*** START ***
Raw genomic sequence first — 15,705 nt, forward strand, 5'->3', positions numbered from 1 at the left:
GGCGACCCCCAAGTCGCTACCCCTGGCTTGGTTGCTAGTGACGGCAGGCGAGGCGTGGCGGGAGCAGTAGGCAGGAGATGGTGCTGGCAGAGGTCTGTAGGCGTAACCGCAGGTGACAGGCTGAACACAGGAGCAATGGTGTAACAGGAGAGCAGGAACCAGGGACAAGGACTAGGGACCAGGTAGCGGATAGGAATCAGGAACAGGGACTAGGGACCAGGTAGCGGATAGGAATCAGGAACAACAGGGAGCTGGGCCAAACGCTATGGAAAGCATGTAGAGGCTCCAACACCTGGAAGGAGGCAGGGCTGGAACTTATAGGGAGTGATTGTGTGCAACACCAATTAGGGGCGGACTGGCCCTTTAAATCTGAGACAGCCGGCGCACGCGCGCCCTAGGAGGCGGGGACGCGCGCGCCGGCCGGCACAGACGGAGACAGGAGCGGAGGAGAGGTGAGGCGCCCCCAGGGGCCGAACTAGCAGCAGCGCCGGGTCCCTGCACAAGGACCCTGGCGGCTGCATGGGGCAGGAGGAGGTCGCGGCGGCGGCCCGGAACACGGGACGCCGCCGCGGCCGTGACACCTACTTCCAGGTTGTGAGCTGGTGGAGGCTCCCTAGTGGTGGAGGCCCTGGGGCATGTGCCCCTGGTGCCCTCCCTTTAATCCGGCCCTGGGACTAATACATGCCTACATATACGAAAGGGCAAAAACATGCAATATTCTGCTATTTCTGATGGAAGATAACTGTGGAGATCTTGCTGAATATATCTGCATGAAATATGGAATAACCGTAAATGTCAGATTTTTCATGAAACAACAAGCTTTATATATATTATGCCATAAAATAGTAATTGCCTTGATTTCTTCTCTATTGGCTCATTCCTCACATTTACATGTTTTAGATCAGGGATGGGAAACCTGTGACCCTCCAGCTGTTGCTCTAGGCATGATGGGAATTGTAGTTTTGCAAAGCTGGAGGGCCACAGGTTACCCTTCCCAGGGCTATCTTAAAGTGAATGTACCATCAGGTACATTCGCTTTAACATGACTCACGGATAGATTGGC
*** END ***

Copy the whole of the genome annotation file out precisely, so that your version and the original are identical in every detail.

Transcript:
Raw genomic sequence first — 15,705 nt, forward strand, 5'->3', positions numbered from 1 at the left:
GGCGACCCCCAAGTCGCTACCCCTGGCTTGGTTGCTAGTGACGGCAGGCGAGGCGTGGCGGGAGCAGTAGGCAGGAGATGGTGCTGGCAGAGGTCTGTAGGCGTAACCGCAGGTGACAGGCTGAACACAGGAGCAATGGTGTAACAGGAGAGCAGGAACCAGGGACAAGGACTAGGGACCAGGTAGCGGATAGGAATCAGGAACAGGGACTAGGGACCAGGTAGCGGATAGGAATCAGGAACAACAGGGAGCTGGGCCAAACGCTATGGAAAGCATGTAGAGGCTCCAACACCTGGAAGGAGGCAGGGCTGGAACTTATAGGGAGTGATTGTGTGCAACACCAATTAGGGGCGGACTGGCCCTTTAAATCTGAGACAGCCGGCGCACGCGCGCCCTAGGAGGCGGGGACGCGCGCGCCGGCCGGCACAGACGGAGACAGGAGCGGAGGAGAGGTGAGGCGCCCCCAGGGGCCGAACTAGCAGCAGCGCCGGGTCCCTGCACAAGGACCCTGGCGGCTGCATGGGGCAGGAGGAGGTCGCGGCGGCGGCCCGGAACACGGGACGCCGCCGCGGCCGTGACACCTACTTCCAGGTTGTGAGCTGGTGGAGGCTCCCTAGTGGTGGAGGCCCTGGGGCATGTGCCCCTGGTGCCCTCCCTTTAATCCGGCCCTGGGACTAATACATGCCTACATATACGAAAGGGCAAAAACATGCAATATTCTGCTATTTCTGATGGAAGATAACTGTGGAGATCTTGCTGAATATATCTGCATGAAATATGGAATAACCGTAAATGTCAGATTTTTCATGAAACAACAAGCTTTATATATATTATGCCATAAAATAGTAATTGCCTTGATTTCTTCTCTATTGGCTCATTCCTCACATTTACATGTTTTAGATCAGGGATGGGAAACCTGTGACCCTCCAGCTGTTGCTCTAGGCATGATGGGAATTGTAGTTTTGCAAAGCTGGAGGGCCACAGGTTACCCTTCCCAGGGCTATCTTAAAGTGAATGTACCATCAGGTACATTCGCTTTAACATGACTCACGGATAGATTGGC